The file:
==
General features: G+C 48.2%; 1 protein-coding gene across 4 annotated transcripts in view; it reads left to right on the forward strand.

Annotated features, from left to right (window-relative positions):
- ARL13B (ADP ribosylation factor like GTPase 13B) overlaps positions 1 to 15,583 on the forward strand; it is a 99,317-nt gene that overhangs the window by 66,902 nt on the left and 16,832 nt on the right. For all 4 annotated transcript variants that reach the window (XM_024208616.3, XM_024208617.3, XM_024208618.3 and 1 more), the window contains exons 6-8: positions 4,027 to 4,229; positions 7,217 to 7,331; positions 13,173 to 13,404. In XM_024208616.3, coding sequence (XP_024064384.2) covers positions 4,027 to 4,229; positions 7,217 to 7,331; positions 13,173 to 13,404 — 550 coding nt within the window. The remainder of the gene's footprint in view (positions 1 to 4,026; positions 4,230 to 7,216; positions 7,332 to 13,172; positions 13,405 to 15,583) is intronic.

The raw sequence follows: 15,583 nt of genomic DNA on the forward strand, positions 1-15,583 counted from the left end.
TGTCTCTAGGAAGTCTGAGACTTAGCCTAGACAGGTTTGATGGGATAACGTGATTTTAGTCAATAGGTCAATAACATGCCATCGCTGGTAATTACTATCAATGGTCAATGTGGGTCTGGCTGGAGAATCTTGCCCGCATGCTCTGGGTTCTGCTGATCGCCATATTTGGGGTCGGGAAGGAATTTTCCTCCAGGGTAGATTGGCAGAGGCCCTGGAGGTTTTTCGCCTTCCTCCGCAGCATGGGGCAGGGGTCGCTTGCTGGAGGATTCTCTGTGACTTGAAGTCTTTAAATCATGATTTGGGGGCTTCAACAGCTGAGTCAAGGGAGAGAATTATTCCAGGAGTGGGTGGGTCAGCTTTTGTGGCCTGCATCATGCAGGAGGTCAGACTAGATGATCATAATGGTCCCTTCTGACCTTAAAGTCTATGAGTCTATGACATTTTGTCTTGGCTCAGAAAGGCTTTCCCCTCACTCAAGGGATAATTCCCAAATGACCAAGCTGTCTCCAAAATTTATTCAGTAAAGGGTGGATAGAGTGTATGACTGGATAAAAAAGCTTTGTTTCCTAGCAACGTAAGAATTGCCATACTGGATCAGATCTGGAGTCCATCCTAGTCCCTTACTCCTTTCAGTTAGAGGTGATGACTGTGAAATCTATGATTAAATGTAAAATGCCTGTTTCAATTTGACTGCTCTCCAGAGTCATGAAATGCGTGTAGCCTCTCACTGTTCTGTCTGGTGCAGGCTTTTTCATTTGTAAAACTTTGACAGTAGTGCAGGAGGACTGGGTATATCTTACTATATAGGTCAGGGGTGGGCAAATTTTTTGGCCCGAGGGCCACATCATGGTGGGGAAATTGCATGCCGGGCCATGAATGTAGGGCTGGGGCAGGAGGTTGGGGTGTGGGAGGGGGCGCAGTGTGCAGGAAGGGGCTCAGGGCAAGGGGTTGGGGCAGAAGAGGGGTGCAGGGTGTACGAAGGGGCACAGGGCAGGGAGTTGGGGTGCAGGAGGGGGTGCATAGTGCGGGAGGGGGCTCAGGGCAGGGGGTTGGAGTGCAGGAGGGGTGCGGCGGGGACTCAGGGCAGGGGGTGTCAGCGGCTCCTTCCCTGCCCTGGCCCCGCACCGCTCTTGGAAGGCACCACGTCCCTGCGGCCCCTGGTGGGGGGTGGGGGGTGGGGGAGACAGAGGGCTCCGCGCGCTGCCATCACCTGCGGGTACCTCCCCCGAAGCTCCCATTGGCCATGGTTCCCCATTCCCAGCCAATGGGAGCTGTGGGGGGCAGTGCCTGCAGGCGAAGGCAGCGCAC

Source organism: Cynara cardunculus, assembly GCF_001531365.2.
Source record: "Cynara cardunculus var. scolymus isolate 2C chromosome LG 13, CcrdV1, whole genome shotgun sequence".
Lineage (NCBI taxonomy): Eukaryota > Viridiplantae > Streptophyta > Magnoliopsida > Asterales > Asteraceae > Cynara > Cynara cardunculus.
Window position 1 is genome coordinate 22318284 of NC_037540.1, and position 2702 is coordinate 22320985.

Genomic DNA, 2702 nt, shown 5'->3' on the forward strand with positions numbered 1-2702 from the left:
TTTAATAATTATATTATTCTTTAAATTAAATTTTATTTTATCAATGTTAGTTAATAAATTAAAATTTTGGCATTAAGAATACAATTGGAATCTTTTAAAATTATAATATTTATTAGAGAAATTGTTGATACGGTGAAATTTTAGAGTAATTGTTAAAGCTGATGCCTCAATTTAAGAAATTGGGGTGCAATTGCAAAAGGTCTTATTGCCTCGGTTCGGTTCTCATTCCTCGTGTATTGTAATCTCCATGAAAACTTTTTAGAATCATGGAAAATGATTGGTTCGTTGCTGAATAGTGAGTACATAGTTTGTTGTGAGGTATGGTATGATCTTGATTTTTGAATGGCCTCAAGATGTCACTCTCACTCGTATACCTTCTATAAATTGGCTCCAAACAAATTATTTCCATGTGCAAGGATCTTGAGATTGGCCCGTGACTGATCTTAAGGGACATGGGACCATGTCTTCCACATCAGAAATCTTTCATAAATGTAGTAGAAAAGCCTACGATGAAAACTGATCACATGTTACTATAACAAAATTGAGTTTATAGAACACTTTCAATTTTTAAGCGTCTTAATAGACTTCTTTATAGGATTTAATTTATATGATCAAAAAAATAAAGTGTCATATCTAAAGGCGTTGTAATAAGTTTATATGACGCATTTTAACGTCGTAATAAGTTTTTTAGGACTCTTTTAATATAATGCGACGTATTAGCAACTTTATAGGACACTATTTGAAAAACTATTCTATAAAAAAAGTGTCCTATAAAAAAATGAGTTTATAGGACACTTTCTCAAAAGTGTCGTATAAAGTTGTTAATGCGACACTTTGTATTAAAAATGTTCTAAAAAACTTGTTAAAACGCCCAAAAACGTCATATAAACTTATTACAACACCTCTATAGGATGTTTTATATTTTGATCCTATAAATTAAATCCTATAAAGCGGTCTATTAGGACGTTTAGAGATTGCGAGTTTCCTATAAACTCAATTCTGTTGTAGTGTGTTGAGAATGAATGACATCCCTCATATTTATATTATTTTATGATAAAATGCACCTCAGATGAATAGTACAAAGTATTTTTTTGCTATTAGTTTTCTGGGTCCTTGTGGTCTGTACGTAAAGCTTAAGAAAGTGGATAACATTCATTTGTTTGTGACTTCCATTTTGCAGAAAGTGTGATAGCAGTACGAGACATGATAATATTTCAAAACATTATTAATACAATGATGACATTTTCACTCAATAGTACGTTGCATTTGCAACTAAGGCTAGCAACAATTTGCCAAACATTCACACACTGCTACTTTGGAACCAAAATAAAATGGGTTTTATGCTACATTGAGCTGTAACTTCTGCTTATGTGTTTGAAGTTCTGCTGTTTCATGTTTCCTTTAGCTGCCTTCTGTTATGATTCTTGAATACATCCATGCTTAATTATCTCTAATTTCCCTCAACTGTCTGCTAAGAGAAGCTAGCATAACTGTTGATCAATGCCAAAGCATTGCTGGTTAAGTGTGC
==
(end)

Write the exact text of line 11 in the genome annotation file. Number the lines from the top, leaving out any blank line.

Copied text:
TTTAATAATTATATTATTCTTTAAATTAAATTTTATTTTATCAATGTTAGTTAATAAATTAAAATTTTGGCATTAAGAATACAATTGGAATCTTTTAAAATTATAATATTTATTAGAGAAATTGTTGATACGGTGAAATTTTAGAGTAATTGTTAAAGCTGATGCCTCAATTTAAGAAATTGGGGTGCAATTGCAAAAGGTCTTATTGCCTCGGTTCGGTTCTCATTCCTCGTGTATTGTAATCTCCATGAAAACTTTTTAGAATCATGGAAAATGATTGGTTCGTTGCTGAATAGTGAGTACATAGTTTGTTGTGAGGTATGGTATGATCTTGATTTTTGAATGGCCTCAAGATGTCACTCTCACTCGTATACCTTCTATAAATTGGCTCCAAACAAATTATTTCCATGTGCAAGGATCTTGAGATTGGCCCGTGACTGATCTTAAGGGACATGGGACCATGTCTTCCACATCAGAAATCTTTCATAAATGTAGTAGAAAAGCCTACGATGAAAACTGATCACATGTTACTATAACAAAATTGAGTTTATAGAACACTTTCAATTTTTAAGCGTCTTAATAGACTTCTTTATAGGATTTAATTTATATGATCAAAAAAATAAAGTGTCATATCTAAAGGCGTTGTAATAAGTTTATATGACGCATTTTAACGTCGTAATAAGTTTTTTAGGACTCTTTTAATATAATGCGACGTATTAGCAACTTTATAGGACACTATTTGAAAAACTATTCTATAAAAAAAGTGTCCTATAAAAAAATGAGTTTATAGGACACTTTCTCAAAAGTGTCGTATAAAGTTGTTAATGCGACACTTTGTATTAAAAATGTTCTAAAAAACTTGTTAAAACGCCCAAAAACGTCATATAAACTTATTACAACACCTCTATAGGATGTTTTATATTTTGATCCTATAAATTAAATCCTATAAAGCGGTCTATTAGGACGTTTAGAGATTGCGAGTTTCCTATAAACTCAATTCTGTTGTAGTGTGTTGAGAATGAATGACATCCCTCATATTTATATTATTTTATGATAAAATGCACCTCAGATGAATAGTACAAAGTATTTTTTTGCTATTAGTTTTCTGGGTCCTTGTGGTCTGTACGTAAAGCTTAAGAAAGTGGATAACATTCATTTGTTTGTGACTTCCATTTTGCAGAAAGTGTGATAGCAGTACGAGACATGATAATATTTCAAAACATTATTAATACAATGATGACATTTTCACTCAATAGTACGTTGCATTTGCAACTAAGGCTAGCAACAATTTGCCAAACATTCACACACTGCTACTTTGGAACCAAAATAAAATGGGTTTTATGCTACATTGAGCTGTAACTTCTGCTTATGTGTTTGAAGTTCTGCTGTTTCATGTTTCCTTTAGCTGCCTTCTGTTATGATTCTTGAATACATCCATGCTTAATTATCTCTAATTTCCCTCAACTGTCTGCTAAGAGAAGCTAGCATAACTGTTGATCAATGCCAAAGCATTGCTGGTTAAGTGTGC